Anxiety Disorders

Living with a disability poses unique challenges that can make everyday activities frustrating or even impossible. Many people who live with a disability are unable to work, and losing your ability to earn an income while requiring medical attention often results in mounting debt. Fortunately, disabled individuals who have worked in the past may be eligible for social security disability insurance (SSDI) benefits.

SSDI is an insurance program that is managed by the federal government. Paycheck deductions fund the program, so anyone who has worked in the past has paid into SSDI. Individuals who are unable to work due to a disability are eligible for SSDI benefits if they have worked a minimum amount based on their age. Since these benefits are paid for by the recipients, there is no reason to hesitate when deciding whether to apply for SSDI benefits.

What Are Anxiety Disorders?

Anxiety is a mental health condition that causes sufferers to experience overwhelming apprehension and tension. These negative feelings may be present at all times, or the individual may experience panic attacks that cause severe mental and physical symptoms over a shorter period of time.

Common symptoms of anxiety disorders include feeling panicked or fearful, obsessive thought patterns, nightmares that lead to sleep disturbances and recurring memories that cause the sufferer to experience fear or tension. Anxiety disorders can also cause physical symptoms like nausea, uncontrolled sweating, muscle tension, increased heart rate and uncontrolled shaking.

Anxiety disorders are unique from occasional anxiety in that these disorders cause ongoing mental and physical symptoms that may manifest without warning. While some people with anxiety disorders experience panic attacks and other complications as a result of trigger situations, other sufferers experience these complications without an identifiable cause. Depending on the severity and frequency of these complications, people who suffer from an anxiety disorder may be unable to form lasting personal relationships, and it is possible for work performance to decline significantly.

The exact symptoms experienced by an individual who suffers from an anxiety disorder depend on the disorder. There are five major types of anxiety disorders. Generalized anxiety disorder causes a wide range of symptoms that can vary in severity. Obsessive-compulsive disorder causes the sufferer to fixate on certain tasks in a way that can interfere with the individual’s ability to lead a fulfilling life. Panic disorder results in panic attacks, and post-traumatic stress disorder can cause sufferers to have panic attacks when remembering a traumatic experience. Social anxiety can make it difficult for sufferers to form and maintain personal relationships.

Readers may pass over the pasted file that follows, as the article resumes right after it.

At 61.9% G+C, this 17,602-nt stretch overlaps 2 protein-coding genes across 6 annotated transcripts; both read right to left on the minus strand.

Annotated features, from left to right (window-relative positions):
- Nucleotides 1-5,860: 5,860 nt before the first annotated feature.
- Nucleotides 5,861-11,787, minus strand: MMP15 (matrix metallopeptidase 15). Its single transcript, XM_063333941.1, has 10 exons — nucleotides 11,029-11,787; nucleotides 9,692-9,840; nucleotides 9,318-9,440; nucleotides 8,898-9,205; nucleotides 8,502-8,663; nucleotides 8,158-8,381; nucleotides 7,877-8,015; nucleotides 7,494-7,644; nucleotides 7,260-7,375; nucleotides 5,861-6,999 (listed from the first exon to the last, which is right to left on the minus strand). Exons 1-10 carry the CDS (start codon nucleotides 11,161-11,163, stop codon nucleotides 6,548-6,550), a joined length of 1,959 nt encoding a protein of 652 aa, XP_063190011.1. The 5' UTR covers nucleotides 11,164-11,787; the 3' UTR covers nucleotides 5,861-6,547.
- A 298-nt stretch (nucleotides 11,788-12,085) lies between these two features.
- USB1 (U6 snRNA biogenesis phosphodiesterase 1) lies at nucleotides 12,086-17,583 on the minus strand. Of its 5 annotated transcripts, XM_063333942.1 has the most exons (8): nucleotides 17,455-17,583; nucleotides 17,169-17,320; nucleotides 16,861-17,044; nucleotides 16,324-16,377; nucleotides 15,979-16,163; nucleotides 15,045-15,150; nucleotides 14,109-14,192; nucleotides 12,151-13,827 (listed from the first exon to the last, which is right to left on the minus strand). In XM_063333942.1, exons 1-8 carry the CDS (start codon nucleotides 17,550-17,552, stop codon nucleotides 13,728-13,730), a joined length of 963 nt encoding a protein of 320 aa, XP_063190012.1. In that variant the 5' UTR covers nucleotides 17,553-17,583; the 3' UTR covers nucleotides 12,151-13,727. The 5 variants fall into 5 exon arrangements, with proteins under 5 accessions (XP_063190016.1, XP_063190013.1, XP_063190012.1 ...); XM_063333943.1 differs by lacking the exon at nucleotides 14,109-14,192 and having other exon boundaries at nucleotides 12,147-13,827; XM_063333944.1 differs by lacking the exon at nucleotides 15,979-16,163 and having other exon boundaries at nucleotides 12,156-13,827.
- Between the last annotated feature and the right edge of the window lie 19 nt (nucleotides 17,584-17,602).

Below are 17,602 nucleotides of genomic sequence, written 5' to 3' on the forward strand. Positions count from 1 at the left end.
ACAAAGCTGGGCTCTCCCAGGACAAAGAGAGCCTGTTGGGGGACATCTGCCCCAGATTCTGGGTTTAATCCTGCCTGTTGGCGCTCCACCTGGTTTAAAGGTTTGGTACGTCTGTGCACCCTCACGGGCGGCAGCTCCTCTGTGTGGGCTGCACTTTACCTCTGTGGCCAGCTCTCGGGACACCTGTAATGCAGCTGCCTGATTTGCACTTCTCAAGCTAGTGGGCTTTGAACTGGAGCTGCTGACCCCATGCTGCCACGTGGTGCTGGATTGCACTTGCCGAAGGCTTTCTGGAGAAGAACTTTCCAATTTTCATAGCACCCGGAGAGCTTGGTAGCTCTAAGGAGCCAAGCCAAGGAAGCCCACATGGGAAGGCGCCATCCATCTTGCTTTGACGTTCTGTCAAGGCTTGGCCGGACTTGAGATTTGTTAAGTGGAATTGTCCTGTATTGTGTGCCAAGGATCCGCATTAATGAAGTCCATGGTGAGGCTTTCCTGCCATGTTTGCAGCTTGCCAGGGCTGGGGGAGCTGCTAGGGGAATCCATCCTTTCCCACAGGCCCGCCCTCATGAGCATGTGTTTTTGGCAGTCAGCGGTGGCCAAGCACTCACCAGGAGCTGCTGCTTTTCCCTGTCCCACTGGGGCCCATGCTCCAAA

Can You Get Disability Payments For Anxiety Disorders?

The Social Security Administration (SSA) allows people who suffer from an anxiety disorder to qualify for SSDI benefits if their condition causes ongoing, severe symptoms that make it impossible for them to properly care for themselves or complete job-related tasks. These symptoms must also interfere with the applicant’s ability to interact with others in a professional setting. Proof that the condition is severe enough to make it impossible for a person to work in any position for which they are qualified is necessary. Thorough medical records are used as proof of disability, so it is essential for a sufferer to schedule regular appointments with a medical professional.

Getting Help From an Attorney

If you are suffering from a debilitating anxiety disorder that makes it impossible for you to work, your condition may be exasperated by the stress of applying for SSDI benefits. The application process is difficult to navigate, and over half of first-time applications are denied. The best way to relieve the stress of applying for SSDI benefits is to consult with an experienced attorney. SSDI lawyers are familiar with the regulations enforced by the SSA when it comes to benefits, and these legal professionals can assist you as you collect medical evidence of your disability and file the necessary paperwork. Set up a consultation with an attorney to get started on your application.

Ruth F. Kolb, Esquire has been practicing social security disability law since 2003 handling all levels of representation from initial claims through all stages of appeal.